If all of this sounds a bit familiar, its because it bears a striking similarity to Batman: Arkham City. While the Spider-man games may have been the first to really implement this type of gameplay in a superhero game, Arkham City perfected it and The Amazing Spider-man just feels like a cheap knockoff. The combat system functions very similarly to the Batman games (attacks, dodges and special attacks that open up when your combo meter gets high enough), but without any of the polish. The stealth takedowns allow you to disable an enemy without an all out fight, but mostly just alert the rest of the enemies to your location. Unlike Batman, however, Spiderman has the ability to pick up objects like dumpsters and hurl them at his enemies….assuming the enemies are standing around the dumpster. The game controls don’t allow for much in the way of aim and thus, the few advantages Spiderman might have over the Dark Knight are nullified. Likewise, the side quests are all repetitive and don’t offer much variation in gameplay. If you stop a car chase, you are going to A) web zip to the offending vehicle, B) smash O until you’ve covered the windshield in web, and C) occasionally press triangle to dodge the shotgun blast from the passenger. Every. Single. Time. The only variation offered is the number of cars involved in the chase. Overall, the game offers a lot of monotonous side quests that feel even more lackluster after playing with the finely tuned controls of Batman: Arkham City.
No bones about it, the story is completely unoriginal and makes hardly any sense after the events of the film. The brilliance of a game like Batman: Arkham City was that not only had the visuals and the controls been perfected, but the story was engaging and interesting. The Amazing Spider-man’s story just seems like a generic excuse to fight a bunch of B-List villains like The Iguana and random robot attackers. Dr. Connors (who you broke out of a mental institution instead of, you know, asking him to research while behind bars), needs a blood sample from a cross breed in order to create a vaccination? Well, better go chase a giant rat-man named Vermin into the sewers to get that sample. Never mind the fact that Spiderman is, himself, a crossbreed who could easily give a sample. There are a lot of things in The Amazing Spider-man that the creators seemed to overlook for the sake of….nothing. None of these plot holes were there to facilitate an awesome cutscene or a cool new skill. They just didn’t seem to care about building any depth into this game.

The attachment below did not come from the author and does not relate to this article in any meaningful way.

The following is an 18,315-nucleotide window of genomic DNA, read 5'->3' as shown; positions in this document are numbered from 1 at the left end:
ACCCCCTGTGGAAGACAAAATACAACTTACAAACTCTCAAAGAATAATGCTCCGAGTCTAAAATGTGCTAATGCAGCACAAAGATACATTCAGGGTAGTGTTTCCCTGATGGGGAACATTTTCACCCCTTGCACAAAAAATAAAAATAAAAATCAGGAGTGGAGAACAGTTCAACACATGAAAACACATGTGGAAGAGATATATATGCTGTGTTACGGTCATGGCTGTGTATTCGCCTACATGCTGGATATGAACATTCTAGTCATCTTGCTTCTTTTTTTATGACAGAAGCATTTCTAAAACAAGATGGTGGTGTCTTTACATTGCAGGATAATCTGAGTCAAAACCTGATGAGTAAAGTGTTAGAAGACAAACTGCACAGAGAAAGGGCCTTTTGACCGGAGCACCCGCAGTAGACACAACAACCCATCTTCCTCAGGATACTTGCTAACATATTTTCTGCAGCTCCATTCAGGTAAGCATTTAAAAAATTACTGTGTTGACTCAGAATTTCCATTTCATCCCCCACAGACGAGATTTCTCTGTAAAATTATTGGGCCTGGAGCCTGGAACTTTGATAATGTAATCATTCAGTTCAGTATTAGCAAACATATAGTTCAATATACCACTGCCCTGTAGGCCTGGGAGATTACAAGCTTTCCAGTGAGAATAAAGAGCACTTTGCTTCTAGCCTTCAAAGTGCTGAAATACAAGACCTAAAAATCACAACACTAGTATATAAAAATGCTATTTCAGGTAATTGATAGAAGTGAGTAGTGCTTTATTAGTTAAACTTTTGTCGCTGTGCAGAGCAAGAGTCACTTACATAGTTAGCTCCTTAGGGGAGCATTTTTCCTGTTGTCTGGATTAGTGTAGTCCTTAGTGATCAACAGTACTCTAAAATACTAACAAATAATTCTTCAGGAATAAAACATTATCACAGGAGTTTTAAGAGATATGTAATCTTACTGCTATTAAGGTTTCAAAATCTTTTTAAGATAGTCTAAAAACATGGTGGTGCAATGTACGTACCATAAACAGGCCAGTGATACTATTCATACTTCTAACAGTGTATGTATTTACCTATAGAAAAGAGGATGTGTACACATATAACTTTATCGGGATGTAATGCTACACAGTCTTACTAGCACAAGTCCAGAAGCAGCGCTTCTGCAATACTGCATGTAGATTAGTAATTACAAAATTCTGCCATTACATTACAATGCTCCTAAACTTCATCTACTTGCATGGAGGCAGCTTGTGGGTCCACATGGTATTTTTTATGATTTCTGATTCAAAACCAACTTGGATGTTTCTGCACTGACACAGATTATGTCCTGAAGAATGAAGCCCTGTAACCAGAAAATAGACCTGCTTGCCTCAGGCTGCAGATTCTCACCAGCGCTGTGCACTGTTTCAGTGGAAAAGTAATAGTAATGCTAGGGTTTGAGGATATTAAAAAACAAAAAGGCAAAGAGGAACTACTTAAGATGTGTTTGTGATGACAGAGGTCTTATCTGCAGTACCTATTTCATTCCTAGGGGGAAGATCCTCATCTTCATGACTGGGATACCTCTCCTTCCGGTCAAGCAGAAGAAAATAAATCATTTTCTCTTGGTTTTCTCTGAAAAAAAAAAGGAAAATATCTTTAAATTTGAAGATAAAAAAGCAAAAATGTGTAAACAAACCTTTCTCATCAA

What makes this even more frustrating is that this game was built by Beenox who, two years ago, brought us the astonishingly wonderful Spiderman: Shattered Dimensions, a game which would easily make any superhero top ten list. With all of the advances in technology, why does The Amazing Spider-man on the PS3 feel less developed then Spider-man 3 for the Wii? Hell, Gwen Stacy looks like a dude with a pony tail instead of looking like the super-hot Emma Stone. To add insult to injury, none of the cast decided it was worth showing up for and so we are left with a Tobey Maguire sound-alike for Spiderman (despite the fact that Andrew Garfield is now wearing the tights) and random generic voice actors to fill the remaining roles.
I want to be clear. I didn’t HATE The Amazing Spider-man. In fact, sometimes I had a lot of fun with it. I just think its a shame to see such wasted potential. With Batman: Arkham Asylum nearly three years old now, it doesn’t seem like a game company should have too much problem recreating it. Hell, SEGA did it for Captain America: Super Soldier with more positive results and that was, again, made by SEGA. SEGA! SEGA even got the film’s cast to star in the Captain America game. But I’m more then willing to overlook a flawed combat system and lack of voice talent if the story is there but in this case, it just isn’t. After playing Spiderman: Shattered Dimensions, I thought Spiderman was in safe hands with Beenox, but now, I’m not so sure. In the time leading up to playing this game, I was excited to swing through Manhattan as everyone’s favorite web-slinger. But, after investing 12 hours in gameplay (and getting 100% completion and a Platinum trophy), I think its time to pay Gotham City another visit.